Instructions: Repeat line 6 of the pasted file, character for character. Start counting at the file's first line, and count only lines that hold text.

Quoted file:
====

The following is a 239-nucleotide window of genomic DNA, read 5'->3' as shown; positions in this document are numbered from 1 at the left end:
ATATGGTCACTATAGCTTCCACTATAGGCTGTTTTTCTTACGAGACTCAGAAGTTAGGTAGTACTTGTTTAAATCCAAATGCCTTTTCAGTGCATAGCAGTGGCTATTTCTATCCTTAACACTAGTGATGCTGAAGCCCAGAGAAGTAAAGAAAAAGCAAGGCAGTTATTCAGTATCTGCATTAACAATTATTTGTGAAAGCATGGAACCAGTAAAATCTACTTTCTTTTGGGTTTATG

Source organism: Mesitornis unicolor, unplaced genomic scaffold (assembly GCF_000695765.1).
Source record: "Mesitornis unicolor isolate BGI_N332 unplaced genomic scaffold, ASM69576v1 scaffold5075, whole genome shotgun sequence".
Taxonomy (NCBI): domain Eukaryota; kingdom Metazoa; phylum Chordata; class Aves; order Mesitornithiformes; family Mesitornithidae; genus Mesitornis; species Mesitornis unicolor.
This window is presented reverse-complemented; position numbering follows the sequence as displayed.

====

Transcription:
This window is presented reverse-complemented; position numbering follows the sequence as displayed.